(As we come to the last two weeks before Christmas, I would like to take a break from Hebrews – we will come back and complete it in the New Year – and pause to reflect on the wonder of Christmas)
Meditations on the Reality of Christmas: 1. History, a Battle for Reality
Luke 1:1-4 Many have undertaken to draw up an account of the things that have been fulfilled among us, just as they were handed down to us by those who from the first were eyewitnesses and servants of the word. Therefore, since I myself have carefully investigated everything from the beginning, it seemed good also to me to write an orderly account for you, most excellent Theophilus, so that you may know the certainty of the things you have been taught.
I have at least once in the past written Advent meditations but every year when I approach this time I find I come from a new perspective, it seems, or the Lord seems to be putting a new emphasis before me. From the perspective of a gifts giving, food focused, one day orgy, I do not like Christmas, but when it comes to the Christmas story as found in Matthew and Luke, I find it the most wonderful time. Just how it is celebrated will vary all over the world but, I would like to suggest to you in this short series, how we celebrate it is almost an irrelevancy. How God ‘celebrated’ the coming of His Son to the earth is something else.
Now here is my worry, a concern I have for all of us who are Christians, and it is that we sink Christmas to the level of a romantic fairy story. I don’t know about your part of the world, but where I live in the UK, junior schools still put of ‘Nativity Plays’ by the children which are increasingly dressed up in other guises. It is almost as if teachers think, “Well, we’ve done this old story over and over again. It’s getting boring now. How can we make it something more interesting? How can we make it something that appeals to all people and all faiths?”
So here is my point: this story IS history, it DID happen and if we take the time to think about it, it IS the most amazing story ever written down in history. I always like the start of Luke’s Gospel because it is so down to earth. Yes, it does speak of another culture – how many of us have a friend named Theophilus? But it speaks of truth.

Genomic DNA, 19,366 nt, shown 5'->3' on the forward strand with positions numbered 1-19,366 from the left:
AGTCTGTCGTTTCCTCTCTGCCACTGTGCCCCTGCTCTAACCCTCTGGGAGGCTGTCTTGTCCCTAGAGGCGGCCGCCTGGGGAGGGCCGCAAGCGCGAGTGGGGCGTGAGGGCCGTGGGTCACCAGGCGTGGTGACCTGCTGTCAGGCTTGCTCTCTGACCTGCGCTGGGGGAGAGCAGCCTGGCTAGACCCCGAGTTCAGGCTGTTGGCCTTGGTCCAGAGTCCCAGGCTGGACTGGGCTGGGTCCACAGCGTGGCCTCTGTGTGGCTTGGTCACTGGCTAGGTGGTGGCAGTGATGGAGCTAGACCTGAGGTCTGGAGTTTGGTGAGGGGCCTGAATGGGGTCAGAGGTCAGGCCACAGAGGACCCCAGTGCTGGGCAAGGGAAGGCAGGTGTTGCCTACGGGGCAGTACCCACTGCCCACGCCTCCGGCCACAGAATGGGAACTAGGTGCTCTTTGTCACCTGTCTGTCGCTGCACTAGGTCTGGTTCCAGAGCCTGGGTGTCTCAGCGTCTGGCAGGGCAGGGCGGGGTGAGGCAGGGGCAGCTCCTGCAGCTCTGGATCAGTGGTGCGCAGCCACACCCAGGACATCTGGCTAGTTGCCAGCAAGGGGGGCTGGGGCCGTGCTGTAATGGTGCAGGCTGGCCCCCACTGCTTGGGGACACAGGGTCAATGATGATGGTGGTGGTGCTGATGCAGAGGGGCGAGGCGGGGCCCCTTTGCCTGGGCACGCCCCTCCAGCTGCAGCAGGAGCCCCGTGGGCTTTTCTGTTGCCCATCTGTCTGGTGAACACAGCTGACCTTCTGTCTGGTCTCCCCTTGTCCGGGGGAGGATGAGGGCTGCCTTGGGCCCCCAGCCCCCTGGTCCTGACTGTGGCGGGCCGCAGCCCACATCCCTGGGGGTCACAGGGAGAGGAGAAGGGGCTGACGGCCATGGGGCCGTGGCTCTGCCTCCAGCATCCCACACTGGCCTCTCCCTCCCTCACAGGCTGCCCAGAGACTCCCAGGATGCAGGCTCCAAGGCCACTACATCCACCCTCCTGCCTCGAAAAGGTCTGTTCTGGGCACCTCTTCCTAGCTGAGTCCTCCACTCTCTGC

I want to keep these studies or meditations short, quicker to read in this period which seems to get so full of activity, so let me tell you what worries me about all this. It is that we Christians ‘do’ the Christmas story, year in, year out, and the danger is that familiarity breeds contempt, or at least boredom. I mean we all of us know the Christmas story, so why bother to make it the basis of a set of meditations when there is already one set of such meditations on this site?
Christian revelation involves a constant battle for reality. The enemy would seek to either deride it as utter make-believe, or make it so boring that it becomes irrelevant, or make it so intellectual that it sits in our heads without touching our hearts, or make it so romantic it simply comes with an emotional buzz but no intellectual understanding, or make it so mundane that we cease to worship the one who comes. Can we nail these options on the wall so we are aware of them, and then say, no, I will not let it be like this! Lord please open my eyes afresh to see the wonder of this story, touch my heart with the experiences of the people involved, touch my mind with the reality of the facts before us, touch my spirit to see the glory of the coming one and so be able to worship him in reality.
As a sign that these words mean something as you read them, may I ask you at the end of each of this series to pause and pray something specific? For this one, perhaps words that begin, “Lord, please open my eyes…..”